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Yoga Reality Check: Four Truths

November 6, 2017

The ancient system of yoga has gone from being a rarified esoteric philosophy to a multi-billion dollar international exercise franchise, possibly losing a little integrity along the way. Given its spiritual roots, a number of myths have grown up around yoga practice, useful in terms of creating an intriguing consumer product, perhaps, but not useful with regards to the promotion of truth. Here are a few key misleading notions that we would do well to put right:

 

Physical yoga practice does not reach back into the eons of time

 

Contrary to popular, mythologised belief, the physical yoga exercise we practice in modern classes isn't very old. The Vedic, or Hindu, philosophy that frames it can be traced back several thousand years, but the physical form we recognize today was developed in the early 1900s and owes more to Scandinavian gymnastics than anything traditionally Indian. Until then, yoga 'exercise' was more concerned with mental techniques and breath control for the purpose of spiritual advancement. Any physical movement, as far as it went, was simply a precursor to the more subtle feats of meditation and contemplation. This doesn't mean that physical (hatha) yoga has no benefit – far from it. However, it needs to be placed within a wider context in order to become the spiritual practice it is commonly touted to be.

 

Attaining the perfect posture serves no purpose

 

Contemporary human beings, particularly those constrained by a Western mindset, are active, outward and goal-orientated by nature. So it is unsurprising that modern yoga practice has become heavily preoccupied with exercising the body and achieving status by demonstrating daring and complex physical manoeuvres. Unfortunately though, strength and flexibility alone do not promote spiritual growth, and striving to achieve something actually takes us further away from the harmonious calm we might hope to experience by practicing yoga in the first place. The Bhagavad Gita, one of the primary texts of yoga philosophy, tells us repeatedly to 'perform action without attachment to the result', which is relevant whether we are on the mat or off. So to really taste the essence of yoga in a class setting, we need to meet our practice for what it is, let go our expectations and honour our boundaries with compassion. Attaining the 'perfect' pose in its outward manifestation means nothing if our inner world has not been attended to in the process, or if the destination has been valued over the gifts inherent in the journey.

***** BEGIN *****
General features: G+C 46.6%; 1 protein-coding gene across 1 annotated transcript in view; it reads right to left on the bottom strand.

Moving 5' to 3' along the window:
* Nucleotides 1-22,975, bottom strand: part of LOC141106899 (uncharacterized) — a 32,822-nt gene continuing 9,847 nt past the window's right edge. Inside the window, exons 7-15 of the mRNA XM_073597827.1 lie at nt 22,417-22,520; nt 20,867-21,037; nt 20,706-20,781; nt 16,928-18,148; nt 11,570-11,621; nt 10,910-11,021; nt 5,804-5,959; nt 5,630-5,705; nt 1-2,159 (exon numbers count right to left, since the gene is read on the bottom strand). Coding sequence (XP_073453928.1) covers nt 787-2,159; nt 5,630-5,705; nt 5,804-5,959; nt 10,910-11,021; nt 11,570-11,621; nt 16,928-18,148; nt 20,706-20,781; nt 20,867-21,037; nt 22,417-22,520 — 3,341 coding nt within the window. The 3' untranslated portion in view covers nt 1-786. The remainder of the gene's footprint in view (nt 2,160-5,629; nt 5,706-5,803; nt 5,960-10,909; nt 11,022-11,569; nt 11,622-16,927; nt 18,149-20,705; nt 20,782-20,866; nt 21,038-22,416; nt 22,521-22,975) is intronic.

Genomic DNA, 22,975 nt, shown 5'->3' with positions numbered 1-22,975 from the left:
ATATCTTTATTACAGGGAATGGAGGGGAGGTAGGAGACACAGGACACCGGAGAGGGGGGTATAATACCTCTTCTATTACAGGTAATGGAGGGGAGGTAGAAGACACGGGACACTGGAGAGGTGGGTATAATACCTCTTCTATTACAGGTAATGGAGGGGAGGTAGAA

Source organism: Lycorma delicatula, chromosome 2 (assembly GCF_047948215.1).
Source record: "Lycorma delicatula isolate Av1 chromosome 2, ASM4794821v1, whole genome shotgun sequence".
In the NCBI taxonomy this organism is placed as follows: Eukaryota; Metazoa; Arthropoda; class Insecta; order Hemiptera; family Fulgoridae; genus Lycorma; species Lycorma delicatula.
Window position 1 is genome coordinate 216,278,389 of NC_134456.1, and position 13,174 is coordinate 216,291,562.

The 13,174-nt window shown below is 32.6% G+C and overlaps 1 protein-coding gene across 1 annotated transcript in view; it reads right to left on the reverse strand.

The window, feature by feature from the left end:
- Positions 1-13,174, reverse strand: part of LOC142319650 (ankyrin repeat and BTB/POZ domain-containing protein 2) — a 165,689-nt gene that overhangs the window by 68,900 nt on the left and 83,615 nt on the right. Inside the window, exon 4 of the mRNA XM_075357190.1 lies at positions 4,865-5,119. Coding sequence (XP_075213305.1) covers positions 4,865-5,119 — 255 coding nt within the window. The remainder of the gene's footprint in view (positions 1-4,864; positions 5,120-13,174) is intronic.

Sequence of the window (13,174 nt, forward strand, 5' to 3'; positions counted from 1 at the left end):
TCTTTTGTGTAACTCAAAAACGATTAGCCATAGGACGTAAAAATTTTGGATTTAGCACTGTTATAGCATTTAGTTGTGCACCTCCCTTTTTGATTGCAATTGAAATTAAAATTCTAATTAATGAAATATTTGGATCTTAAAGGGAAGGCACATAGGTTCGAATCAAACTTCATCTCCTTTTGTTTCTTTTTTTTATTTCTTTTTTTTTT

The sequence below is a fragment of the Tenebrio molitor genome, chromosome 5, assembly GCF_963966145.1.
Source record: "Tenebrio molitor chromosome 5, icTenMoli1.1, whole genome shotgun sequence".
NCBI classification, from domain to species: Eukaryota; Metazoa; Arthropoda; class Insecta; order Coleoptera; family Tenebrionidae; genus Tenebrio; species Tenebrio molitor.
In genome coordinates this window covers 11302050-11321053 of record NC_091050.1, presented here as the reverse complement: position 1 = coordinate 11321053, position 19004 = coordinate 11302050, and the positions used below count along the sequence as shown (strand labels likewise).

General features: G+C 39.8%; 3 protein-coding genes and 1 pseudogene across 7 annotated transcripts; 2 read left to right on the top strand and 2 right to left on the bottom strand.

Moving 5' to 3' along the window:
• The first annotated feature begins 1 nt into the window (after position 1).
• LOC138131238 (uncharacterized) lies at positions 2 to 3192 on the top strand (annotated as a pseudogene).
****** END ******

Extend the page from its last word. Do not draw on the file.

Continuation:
No one style is the 'right' or 'original' style

 

In my experience, it is common for different schools of yoga (particularly those with more established lineages) to quietly assert that their way is the right way, because it is rooted in 'tradition'. However, a quick glance at an overview of the various styles shows that each, without exception, has been developed out of something else. For example, two towering figures in the world of modern yoga, BKS Iyengar and K Pattabhi Jois, both shared the same teacher in their early years, but their signature styles couldn't be more different - which one is 'right'? No two translations of a Sanskrit text will be the same, no two commentaries will have the same emphasis. But then, no two people in the world are the same either, so it is wonderful to have a system of spiritual awakening that can be adapted to resonate with everyone. However, if a school or teacher puts pressure on you to follow their method and no one else's, be cautious. Yoga has many faces. Explore freely and choose the one that feels right for you.

 

No teacher is infallible

 

Over the past few decades (and particularly over the past few years) the yoga world has been rocked by numerous scandals. These range from mild impropriety to shocking violations perpetrated by teachers who had secured our trust. What seems most disconcerting when news of these behaviours becomes public is not so much the tawdry events themselves, but that they were performed by so called 'spiritual' mentors who we looked to for guidance about how to lead better lives. Why this happens so often and how it can be prevented is beyond the scope of this post. But what we must remember from these repeated examples is that no yoga teacher, however hallowed, is infallible. Teachers play a vital role in society and it is important that they be respected, but if their behaviour is at odds with their teaching, their validity (and possibly their method) must be questioned. We need mentors and it is difficult not to project our hopes and ideals onto a suitable candidate, but let us not forget that we are all, teachers and students alike, perfectly, humanly, imperfect. 

 

 

Image: Truth Mandala by Jo Thomas Blaine

 

Penny Jane Fuller 2015

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